WelCom May 2021
Seventy years of the Presentation Sisters in Aotearoa New Zealand was celebrated with a special Mass and film premiere on Sunday 21 February.
In February 1951, five Sisters from Tuam in Ireland began teaching at St Michael’s School in Taita, Lower Hutt. It was the start of a faith-based education for New Zealand children that endures to this day. Cardinal John Dew celebrated the Mass at St Michael’s, which was attended by all the Presentation Sisters still in New Zealand. The Ambassador for Ireland, Peter Ryan, was also among the guests.
Later that day, the film The Furthest Lantern had its world premiere to a full house at the Lighthouse Cinema, Petone. The 90-minute documentary tells the story of those first nuns and the legacy they created, together with early Taita history and entertaining tales of growing up in the baby-booming Hutt Valley.
Cardinal John said The Furthest Lantern is an excellent representation of the Presentation Sisters’ arrival in New Zealand in the early 1950s. ‘Their rapport with the parishioners is captured well in the film, which shows how they met struggling families where they were, attending to their most pressing needs. It is a well-told and inspiring story.’ The audience at the premiere certainly agreed, and the screening ended to much acclaim.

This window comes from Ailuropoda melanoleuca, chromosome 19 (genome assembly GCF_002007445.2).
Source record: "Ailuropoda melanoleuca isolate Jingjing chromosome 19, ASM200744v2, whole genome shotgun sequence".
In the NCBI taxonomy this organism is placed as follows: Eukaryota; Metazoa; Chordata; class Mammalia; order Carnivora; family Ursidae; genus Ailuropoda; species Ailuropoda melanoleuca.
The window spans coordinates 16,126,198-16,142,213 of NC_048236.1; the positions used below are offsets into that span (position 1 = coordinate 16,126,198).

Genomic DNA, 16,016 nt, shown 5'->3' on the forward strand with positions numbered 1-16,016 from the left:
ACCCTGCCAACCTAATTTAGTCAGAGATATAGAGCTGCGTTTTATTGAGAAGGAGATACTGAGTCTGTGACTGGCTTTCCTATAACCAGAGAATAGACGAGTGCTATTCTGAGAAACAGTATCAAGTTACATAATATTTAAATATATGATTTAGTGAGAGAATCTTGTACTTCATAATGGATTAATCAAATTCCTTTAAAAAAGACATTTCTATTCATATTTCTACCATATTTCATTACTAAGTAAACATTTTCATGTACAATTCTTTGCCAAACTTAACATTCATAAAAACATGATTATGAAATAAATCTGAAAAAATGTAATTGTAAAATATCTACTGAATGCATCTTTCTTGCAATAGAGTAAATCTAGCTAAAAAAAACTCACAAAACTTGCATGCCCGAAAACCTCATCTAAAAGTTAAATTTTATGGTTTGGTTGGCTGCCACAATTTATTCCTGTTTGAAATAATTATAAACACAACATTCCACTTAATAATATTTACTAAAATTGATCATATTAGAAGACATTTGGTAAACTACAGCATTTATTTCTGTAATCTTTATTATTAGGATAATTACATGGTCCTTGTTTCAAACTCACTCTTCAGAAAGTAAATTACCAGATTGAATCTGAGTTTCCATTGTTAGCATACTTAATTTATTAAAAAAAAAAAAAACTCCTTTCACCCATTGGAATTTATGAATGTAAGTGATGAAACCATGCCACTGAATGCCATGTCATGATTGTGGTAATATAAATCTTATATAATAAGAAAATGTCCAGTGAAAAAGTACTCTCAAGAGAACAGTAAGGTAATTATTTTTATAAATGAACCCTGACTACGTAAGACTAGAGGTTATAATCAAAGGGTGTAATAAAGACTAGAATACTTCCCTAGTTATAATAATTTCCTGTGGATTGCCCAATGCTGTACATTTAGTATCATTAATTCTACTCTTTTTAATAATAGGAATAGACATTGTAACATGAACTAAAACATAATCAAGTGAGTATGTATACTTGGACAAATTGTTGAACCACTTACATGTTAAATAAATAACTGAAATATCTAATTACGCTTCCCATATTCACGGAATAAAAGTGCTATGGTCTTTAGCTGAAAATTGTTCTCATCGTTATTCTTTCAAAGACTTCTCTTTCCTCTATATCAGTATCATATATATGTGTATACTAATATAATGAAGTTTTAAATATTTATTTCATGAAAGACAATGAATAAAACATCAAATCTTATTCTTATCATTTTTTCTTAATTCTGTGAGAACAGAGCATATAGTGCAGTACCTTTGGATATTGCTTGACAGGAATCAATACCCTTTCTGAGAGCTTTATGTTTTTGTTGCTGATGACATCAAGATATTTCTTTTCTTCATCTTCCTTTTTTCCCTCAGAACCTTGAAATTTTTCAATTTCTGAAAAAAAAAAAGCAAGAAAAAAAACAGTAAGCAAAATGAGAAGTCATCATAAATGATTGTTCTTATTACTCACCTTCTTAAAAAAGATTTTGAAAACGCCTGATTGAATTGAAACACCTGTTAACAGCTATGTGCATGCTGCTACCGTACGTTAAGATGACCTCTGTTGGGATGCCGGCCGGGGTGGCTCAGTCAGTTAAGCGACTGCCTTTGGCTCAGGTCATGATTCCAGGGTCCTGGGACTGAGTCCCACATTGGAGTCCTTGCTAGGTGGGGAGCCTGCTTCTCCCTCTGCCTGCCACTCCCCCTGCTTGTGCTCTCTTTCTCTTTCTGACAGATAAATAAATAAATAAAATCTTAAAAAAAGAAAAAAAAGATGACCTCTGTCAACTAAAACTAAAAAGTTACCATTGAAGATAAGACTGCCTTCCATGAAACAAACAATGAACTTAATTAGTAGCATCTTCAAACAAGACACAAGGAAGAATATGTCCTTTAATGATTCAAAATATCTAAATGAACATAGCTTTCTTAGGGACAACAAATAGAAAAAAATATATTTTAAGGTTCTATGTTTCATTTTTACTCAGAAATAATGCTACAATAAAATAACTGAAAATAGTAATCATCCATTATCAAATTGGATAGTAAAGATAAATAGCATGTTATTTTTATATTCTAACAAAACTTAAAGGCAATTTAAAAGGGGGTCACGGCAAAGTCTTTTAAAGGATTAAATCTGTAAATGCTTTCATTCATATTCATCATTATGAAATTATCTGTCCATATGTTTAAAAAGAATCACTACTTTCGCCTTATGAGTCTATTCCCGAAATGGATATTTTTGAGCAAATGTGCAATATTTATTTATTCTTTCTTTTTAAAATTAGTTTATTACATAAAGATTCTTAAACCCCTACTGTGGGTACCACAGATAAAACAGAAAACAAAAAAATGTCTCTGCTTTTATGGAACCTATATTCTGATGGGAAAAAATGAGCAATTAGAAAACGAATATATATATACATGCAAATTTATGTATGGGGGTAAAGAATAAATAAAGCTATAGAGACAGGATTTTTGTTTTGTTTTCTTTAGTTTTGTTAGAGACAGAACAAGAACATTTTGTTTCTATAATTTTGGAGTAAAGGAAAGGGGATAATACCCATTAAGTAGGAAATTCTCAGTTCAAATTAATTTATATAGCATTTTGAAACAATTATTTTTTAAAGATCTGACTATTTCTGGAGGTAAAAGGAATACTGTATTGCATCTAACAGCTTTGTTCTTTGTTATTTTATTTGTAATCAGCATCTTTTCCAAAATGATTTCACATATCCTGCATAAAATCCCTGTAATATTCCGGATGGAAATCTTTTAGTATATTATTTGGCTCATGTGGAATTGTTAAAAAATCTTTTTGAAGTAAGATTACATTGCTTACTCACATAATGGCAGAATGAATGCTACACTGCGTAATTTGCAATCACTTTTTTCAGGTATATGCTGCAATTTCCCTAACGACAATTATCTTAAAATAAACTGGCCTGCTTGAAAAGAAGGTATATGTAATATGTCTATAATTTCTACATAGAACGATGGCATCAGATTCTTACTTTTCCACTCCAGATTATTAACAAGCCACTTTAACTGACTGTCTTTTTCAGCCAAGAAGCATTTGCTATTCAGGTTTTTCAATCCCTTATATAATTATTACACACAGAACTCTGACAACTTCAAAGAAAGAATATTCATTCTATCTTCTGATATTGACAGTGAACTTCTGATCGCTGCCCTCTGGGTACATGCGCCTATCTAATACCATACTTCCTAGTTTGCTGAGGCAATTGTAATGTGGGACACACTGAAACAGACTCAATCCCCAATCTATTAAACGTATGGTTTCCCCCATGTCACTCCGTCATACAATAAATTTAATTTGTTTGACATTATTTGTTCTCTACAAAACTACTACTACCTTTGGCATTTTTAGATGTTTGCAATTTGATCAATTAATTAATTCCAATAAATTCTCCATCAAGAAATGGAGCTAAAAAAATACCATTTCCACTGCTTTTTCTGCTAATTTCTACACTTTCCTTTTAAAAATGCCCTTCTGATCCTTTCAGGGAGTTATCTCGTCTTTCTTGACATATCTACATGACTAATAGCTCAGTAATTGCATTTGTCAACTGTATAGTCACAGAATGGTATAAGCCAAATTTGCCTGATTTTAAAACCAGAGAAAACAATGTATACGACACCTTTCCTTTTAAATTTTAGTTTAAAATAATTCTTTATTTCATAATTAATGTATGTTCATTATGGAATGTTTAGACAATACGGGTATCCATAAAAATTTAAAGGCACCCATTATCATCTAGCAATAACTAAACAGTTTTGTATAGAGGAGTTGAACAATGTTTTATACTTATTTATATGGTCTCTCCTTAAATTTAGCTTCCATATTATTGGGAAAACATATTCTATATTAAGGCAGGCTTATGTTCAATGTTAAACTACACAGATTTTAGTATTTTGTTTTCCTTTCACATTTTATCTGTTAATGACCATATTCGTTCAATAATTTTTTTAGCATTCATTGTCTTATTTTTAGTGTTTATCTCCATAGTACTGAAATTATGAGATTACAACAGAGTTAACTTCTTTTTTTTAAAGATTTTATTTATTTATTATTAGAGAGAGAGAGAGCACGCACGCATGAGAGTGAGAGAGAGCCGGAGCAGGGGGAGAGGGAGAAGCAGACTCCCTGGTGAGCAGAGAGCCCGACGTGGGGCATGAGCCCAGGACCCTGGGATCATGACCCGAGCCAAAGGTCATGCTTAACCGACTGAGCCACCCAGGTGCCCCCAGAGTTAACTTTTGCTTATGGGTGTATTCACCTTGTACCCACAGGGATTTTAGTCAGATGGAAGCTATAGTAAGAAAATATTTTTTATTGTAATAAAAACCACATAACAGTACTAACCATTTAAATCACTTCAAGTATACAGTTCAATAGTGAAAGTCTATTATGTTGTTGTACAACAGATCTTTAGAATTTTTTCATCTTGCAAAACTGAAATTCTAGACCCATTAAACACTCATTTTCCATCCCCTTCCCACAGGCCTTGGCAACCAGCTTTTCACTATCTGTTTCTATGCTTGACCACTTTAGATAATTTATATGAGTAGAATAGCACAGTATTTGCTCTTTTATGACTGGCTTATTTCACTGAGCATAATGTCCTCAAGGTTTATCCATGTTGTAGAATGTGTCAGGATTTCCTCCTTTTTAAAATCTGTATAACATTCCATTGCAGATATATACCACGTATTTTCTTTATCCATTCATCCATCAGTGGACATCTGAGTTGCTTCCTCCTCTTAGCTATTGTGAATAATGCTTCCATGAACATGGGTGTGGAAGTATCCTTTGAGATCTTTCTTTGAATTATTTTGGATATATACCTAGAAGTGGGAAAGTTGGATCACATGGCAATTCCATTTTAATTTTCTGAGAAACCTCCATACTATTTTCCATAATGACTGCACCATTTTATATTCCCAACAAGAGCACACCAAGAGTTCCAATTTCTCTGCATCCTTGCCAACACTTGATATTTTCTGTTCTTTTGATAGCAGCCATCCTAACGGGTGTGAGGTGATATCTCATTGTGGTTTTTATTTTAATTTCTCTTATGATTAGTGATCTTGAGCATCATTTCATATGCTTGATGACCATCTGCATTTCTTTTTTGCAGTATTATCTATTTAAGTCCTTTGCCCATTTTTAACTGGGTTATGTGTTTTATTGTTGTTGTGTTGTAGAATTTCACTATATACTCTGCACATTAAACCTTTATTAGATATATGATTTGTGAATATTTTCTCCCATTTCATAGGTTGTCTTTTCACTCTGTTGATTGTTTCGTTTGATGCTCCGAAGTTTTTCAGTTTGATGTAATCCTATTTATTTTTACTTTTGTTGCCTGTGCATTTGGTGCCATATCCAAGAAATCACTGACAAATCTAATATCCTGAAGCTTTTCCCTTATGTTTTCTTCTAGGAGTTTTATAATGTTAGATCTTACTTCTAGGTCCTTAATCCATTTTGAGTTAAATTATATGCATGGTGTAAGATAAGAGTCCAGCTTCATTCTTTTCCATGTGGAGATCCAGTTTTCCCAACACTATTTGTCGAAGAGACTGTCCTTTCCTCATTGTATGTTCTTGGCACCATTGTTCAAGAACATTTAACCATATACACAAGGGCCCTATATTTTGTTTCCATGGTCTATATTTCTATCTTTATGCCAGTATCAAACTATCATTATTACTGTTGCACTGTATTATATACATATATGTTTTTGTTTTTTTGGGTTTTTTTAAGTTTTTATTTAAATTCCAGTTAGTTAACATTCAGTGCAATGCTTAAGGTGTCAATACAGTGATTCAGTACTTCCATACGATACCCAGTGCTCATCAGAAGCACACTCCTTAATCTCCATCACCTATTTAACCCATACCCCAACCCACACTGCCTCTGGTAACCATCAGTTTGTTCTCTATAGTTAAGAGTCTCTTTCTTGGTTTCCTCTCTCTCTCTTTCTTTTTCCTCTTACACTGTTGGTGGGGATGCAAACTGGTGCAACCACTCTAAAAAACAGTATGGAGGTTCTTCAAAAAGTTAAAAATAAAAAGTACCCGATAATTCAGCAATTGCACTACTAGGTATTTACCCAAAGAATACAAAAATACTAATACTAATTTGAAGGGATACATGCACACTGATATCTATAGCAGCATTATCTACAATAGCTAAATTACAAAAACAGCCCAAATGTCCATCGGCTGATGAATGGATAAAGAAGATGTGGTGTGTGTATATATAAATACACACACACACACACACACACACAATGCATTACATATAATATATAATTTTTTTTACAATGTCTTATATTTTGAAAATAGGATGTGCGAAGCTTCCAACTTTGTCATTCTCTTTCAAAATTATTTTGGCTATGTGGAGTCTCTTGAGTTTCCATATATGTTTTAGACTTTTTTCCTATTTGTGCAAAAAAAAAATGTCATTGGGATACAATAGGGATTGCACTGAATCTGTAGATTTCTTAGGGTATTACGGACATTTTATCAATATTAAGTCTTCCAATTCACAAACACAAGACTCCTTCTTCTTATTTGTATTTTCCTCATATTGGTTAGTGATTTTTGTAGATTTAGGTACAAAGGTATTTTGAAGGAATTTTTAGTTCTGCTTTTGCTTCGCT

There are only a few Presentation Sisters working in the community today, and some may wonder if the sacrifices of the pioneering nuns were worth it? ‘Absolutely’, says Mary-Ann Greaney, New Zealand co-ordinator for friends of Nano Nagle. ‘Those nuns had a remarkable fidelity to their founder Nano and her charism – and they shared it with us. We owe them a great debt of gratitude.’
More screenings of The Furthest Lantern are planned, and the film is available on DVD direct from the producer Paul Davidson. Paul was in the very first class taught by those Presentation Sisters. Paul can be contacted at email@example.com